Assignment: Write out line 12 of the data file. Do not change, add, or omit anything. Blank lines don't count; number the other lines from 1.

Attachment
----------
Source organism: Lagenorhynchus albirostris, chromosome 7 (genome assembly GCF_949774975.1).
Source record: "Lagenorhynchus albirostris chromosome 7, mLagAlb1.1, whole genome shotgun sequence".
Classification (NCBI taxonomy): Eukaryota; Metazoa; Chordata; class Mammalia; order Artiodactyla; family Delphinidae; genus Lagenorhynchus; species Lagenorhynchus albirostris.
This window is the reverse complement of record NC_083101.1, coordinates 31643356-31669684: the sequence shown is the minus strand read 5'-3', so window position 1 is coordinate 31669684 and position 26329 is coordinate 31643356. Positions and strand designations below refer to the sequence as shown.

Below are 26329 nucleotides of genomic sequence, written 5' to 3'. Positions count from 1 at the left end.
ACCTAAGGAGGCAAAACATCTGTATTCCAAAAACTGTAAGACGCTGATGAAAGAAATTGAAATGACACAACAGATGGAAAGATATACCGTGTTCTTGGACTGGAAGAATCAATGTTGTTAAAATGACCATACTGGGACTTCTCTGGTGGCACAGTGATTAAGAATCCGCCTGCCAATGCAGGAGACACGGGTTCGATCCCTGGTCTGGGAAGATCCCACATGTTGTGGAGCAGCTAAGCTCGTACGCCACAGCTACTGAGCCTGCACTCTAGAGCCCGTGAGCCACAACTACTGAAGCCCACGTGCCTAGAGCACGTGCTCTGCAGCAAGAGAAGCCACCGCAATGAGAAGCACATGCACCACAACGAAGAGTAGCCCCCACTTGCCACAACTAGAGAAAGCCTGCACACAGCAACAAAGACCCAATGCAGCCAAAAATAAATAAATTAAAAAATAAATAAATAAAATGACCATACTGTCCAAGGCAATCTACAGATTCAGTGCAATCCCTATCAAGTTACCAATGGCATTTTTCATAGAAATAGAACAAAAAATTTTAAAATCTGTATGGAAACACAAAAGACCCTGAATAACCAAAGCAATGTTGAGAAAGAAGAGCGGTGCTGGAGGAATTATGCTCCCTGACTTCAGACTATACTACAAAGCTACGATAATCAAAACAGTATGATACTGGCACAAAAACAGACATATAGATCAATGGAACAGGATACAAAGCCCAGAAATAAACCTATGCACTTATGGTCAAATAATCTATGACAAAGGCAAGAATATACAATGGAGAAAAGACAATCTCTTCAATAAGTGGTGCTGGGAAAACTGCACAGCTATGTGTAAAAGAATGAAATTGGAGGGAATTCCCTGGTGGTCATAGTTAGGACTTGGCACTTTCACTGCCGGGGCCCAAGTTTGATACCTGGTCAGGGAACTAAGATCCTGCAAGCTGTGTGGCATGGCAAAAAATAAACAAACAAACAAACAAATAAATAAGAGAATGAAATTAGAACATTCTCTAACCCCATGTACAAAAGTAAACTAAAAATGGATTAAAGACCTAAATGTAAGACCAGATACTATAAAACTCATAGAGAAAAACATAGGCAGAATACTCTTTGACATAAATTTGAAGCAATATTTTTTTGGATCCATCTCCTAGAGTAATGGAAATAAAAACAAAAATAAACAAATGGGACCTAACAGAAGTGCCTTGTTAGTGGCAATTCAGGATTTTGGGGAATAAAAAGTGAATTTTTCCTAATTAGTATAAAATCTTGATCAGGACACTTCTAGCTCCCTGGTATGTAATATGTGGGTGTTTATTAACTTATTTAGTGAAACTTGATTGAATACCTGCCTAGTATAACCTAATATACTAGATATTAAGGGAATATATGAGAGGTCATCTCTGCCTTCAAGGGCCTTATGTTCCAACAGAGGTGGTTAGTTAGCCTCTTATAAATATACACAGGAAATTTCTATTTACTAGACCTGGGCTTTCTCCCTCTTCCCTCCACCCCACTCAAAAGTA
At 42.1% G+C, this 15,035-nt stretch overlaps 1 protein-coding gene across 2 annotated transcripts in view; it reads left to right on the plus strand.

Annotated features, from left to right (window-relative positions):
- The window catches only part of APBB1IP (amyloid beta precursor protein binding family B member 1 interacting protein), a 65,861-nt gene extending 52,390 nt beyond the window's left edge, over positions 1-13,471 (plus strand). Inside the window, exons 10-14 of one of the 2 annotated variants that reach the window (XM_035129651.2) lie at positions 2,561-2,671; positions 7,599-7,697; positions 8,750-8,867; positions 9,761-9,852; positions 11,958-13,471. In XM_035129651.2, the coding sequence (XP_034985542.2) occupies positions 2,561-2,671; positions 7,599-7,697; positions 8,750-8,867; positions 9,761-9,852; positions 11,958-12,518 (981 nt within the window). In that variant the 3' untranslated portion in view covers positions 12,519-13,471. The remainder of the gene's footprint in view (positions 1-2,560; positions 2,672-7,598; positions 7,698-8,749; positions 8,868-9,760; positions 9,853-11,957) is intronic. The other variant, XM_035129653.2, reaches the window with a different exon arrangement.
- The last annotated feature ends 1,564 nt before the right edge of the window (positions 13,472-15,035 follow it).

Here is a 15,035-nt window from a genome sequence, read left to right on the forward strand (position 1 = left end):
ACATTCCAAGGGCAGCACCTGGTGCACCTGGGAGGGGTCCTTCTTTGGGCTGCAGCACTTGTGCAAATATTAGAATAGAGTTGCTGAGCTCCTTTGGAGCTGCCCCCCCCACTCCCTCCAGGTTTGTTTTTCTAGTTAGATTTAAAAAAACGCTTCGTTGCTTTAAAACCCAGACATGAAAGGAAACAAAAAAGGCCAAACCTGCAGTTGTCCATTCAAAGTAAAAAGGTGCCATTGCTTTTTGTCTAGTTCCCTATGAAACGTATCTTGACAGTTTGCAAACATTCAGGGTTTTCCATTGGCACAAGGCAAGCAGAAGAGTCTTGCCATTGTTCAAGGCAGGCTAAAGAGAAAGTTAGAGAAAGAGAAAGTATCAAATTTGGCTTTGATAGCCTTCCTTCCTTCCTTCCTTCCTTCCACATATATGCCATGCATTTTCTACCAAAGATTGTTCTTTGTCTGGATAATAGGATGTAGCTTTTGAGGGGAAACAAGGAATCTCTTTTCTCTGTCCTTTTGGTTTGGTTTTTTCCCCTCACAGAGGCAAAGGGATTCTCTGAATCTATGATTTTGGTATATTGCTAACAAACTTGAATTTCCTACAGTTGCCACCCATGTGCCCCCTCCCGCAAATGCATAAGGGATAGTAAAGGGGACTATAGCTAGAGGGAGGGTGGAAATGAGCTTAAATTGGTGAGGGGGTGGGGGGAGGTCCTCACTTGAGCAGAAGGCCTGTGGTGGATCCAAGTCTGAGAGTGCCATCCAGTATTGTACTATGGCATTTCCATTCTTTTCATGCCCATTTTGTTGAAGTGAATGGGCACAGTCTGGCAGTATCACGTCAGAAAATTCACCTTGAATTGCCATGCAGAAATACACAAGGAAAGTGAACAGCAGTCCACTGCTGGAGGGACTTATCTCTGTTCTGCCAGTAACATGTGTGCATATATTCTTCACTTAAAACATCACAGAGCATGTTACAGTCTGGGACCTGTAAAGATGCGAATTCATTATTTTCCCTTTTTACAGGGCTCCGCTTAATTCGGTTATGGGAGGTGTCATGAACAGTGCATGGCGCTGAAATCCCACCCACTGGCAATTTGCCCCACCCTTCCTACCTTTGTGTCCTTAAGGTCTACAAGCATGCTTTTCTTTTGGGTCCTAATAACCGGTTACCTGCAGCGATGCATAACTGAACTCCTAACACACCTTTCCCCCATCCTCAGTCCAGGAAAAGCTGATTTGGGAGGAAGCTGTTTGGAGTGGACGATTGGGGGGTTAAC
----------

ACATTCCAAGGGCAGCACCTGGTGCACCTGGGAGGGGTCCTTCTTTGGGCTGCAGCACTTGTGCAAATATTAGAATAGAGTTGCTGAGCTCCTTTGGAGCTGCCCCCCCCACTCCCTCCAGGTTTGTTTTTCTAGTTAGATTTAAAAAAACGCTTCGTTGCTTTAAAACCCAGACATGAAAGGAAACAAAAAAGGCCAAACCTGCAGTTGTCCATTCAAAGTAAAAAGGTGCCATTGCTTTTTGTCTAGTTCCCTATGAAACGTATCTTGACAGTTTGCAAACATTCAGGGTTTTCCATTGGCACAAGGCAAGCAGAAGAGTCTTGCCATTGTTCAAGGCAGGCTAAAGAGAAAGTTAGAGAAAGAGAAAGTATCAAATTTGGCTTTGATAGCCTTCCTTCCTTCCTTCCTTCCTTCCACATATATGCCATGCATTTTCTACCAAAGATTGTTCTTTGTCTGGATAATAGGATGTAGCTTTTGAGGGGAAACAAGGAATCTCTTTTCTCTGTCCTTTTGGTTTGGTTTTTTCCCCTCACAGAGGCAAAGGGATTCTCTGAATCTATGATTTTGGTATATTGCTAACAAACTTGAATTTCCTACAGTTGCCACCCATGTGCCCCCTCCCGCAAATGCATAAGGGATAGTAAAGGGGACTATAGCTAGAGGGAGGGTGGAAATGAGCTTAAATTGGTGAGGGGGTGGGGGGAGGTCCTCACTTGAGCAGAAGGCCTGTGGTGGATCCAAGTCTGAGAGTGCCATCCAGTATTGTACTATGGCATTTCCATTCTTTTCATGCCCATTTTGTTGAAGTGAATGGGCACAGTCTGGCAGTATCACGTCAGAAAATTCACCTTGAATTGCCATGCAGAAATACACAAGGAAAGTGAACAGCAGTCCACTGCTGGAGGGACTTATCTCTGTTCTGCCAGTAACATGTGTGCATATATTCTTCACTTAAAACATCACAGAGCATGTTACAGTCTGGGACCTGTAAAGATGCGAATTCATTATTTTCCCTTTTTACAGGGCTCCGCTTAATTCGGTTATGGGAGGTGTCATGAACAGTGCATGGCGCTGAAATCCCACCCACTGGCAATTTGCCCCACCCTTCCTACCTTTGTGTCCTTAAGGTCTACAAGCATGCTTTTCTTTTGGGTCCTAATAACCGGTTACCTGCAGCGATGCATAACTGAACTCCTAACACACCTTTCCCCCATCCTCAGTCCAGGAAAAGCTGATTTGGGAGGAAGCTGTTTGGAGTGGACGATTGGGGGGTTAAC